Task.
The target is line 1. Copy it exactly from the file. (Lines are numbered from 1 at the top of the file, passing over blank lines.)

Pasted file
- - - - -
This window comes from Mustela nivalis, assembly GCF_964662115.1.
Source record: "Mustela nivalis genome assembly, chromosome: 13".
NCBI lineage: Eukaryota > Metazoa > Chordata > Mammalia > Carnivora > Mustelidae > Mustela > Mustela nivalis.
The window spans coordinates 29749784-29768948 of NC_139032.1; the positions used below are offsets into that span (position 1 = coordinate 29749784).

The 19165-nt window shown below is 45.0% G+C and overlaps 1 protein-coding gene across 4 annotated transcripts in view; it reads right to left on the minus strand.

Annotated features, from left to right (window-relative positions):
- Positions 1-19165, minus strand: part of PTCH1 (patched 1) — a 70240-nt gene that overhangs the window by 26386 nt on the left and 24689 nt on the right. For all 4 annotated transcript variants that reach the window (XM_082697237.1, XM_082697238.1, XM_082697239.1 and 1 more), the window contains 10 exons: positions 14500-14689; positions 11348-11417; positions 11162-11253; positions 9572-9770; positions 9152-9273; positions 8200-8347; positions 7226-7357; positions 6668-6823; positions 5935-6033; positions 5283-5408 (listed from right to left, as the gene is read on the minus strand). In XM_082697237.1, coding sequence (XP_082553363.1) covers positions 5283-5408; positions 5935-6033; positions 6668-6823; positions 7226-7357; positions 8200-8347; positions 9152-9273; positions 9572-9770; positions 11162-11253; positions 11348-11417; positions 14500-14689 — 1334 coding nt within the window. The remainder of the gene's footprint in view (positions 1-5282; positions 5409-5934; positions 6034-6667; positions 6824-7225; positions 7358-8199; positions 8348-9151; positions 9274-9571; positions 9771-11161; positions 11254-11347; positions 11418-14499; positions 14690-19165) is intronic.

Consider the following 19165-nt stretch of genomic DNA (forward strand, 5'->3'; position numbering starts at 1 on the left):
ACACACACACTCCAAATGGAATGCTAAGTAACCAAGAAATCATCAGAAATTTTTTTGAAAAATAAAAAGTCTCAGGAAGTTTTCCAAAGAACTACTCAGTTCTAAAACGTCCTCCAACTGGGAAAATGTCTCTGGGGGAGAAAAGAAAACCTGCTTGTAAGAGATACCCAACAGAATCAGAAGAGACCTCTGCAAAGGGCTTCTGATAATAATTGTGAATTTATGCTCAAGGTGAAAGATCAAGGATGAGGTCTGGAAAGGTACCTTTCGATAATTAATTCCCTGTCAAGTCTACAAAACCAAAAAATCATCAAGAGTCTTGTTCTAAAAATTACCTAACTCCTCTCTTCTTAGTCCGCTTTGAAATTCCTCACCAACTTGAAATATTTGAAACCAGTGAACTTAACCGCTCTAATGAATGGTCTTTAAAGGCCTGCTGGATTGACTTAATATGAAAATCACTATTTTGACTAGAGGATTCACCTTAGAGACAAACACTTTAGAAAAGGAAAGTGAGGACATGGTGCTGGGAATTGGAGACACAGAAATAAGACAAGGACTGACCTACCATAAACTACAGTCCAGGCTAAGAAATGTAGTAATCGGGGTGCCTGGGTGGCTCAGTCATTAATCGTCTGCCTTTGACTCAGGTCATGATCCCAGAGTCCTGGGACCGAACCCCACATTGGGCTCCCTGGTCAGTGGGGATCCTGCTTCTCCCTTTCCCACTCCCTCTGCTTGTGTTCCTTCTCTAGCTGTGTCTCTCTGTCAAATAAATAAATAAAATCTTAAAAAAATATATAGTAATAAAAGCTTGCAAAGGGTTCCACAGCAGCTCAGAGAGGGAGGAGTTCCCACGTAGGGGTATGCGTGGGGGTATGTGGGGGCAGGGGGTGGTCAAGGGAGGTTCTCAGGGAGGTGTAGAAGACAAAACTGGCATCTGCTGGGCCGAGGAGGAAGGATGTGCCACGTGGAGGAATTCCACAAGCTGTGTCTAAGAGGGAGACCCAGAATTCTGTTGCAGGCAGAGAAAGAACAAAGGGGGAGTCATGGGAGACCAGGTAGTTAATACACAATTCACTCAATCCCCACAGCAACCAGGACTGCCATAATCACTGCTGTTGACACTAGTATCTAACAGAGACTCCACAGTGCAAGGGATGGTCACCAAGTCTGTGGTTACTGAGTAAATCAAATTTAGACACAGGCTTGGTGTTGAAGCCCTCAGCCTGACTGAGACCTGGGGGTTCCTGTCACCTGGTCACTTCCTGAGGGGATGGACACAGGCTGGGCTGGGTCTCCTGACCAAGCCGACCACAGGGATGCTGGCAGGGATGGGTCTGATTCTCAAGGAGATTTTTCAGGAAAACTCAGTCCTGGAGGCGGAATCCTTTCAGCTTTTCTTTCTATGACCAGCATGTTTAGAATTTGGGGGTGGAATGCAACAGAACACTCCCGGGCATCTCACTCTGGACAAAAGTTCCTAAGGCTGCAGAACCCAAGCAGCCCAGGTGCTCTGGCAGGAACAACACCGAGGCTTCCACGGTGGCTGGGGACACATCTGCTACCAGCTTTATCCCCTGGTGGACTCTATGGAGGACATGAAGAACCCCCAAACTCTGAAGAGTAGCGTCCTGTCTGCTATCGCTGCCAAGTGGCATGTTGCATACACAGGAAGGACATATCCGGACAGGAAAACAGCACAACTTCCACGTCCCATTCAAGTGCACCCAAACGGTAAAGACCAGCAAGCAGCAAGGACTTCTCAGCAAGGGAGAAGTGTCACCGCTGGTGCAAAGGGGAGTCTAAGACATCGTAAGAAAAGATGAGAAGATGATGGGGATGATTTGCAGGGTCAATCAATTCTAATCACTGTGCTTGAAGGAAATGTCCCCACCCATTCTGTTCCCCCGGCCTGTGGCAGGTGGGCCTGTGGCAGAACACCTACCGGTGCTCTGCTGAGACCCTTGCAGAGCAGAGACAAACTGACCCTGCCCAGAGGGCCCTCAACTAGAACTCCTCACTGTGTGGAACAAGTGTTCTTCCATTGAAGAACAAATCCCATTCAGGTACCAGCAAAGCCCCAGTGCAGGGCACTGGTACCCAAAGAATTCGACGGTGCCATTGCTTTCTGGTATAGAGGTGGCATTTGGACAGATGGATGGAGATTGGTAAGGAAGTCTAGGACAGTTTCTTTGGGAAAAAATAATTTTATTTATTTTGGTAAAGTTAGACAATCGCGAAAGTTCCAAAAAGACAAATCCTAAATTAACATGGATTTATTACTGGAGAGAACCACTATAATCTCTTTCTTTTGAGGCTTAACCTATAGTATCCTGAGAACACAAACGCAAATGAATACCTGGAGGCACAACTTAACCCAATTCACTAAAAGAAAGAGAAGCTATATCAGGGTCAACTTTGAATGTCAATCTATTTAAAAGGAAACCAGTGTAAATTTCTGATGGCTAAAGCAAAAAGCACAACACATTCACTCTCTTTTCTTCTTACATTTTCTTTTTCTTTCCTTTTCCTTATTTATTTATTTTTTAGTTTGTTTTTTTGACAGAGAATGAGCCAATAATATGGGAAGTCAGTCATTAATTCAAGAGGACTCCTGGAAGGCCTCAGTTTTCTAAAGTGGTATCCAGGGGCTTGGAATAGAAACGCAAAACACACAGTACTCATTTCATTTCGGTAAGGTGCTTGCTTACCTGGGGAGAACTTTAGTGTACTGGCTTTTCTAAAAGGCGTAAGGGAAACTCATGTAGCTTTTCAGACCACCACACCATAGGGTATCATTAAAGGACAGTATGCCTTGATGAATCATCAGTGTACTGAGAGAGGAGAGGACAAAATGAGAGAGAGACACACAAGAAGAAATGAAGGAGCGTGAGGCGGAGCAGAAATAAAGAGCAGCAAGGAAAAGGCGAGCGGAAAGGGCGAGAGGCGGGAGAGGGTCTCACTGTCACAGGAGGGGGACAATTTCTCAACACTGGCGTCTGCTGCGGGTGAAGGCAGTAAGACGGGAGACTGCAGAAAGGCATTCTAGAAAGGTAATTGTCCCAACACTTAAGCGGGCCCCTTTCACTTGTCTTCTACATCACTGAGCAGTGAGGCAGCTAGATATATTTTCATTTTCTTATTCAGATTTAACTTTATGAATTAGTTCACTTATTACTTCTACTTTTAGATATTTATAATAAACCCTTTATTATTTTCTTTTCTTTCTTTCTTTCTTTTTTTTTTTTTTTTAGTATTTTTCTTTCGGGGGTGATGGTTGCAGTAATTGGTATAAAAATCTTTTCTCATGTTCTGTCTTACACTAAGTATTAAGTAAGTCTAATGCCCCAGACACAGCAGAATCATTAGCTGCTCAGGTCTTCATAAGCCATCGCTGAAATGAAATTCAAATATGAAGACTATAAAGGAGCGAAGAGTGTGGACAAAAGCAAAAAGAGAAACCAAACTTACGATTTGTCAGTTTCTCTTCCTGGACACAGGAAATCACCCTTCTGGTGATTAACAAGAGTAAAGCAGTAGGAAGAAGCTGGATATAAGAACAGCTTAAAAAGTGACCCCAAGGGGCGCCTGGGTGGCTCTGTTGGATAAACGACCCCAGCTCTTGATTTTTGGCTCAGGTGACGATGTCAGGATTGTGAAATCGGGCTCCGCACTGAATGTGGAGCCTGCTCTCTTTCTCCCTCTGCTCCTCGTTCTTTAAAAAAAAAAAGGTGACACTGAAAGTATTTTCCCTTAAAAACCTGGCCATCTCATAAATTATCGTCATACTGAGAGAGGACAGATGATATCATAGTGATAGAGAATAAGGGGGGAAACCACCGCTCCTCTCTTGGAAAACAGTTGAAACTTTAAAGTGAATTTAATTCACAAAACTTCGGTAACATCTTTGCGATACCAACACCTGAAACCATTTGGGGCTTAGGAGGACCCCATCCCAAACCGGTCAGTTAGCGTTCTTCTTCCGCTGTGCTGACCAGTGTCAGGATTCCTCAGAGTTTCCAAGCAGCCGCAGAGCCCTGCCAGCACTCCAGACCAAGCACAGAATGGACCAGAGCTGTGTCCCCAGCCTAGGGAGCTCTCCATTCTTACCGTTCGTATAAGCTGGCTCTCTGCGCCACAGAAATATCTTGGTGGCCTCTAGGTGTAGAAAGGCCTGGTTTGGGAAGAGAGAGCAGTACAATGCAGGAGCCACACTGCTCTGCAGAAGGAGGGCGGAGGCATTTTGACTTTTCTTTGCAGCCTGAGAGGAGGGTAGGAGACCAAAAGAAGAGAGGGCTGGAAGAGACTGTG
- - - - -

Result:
This window comes from Mustela nivalis, assembly GCF_964662115.1.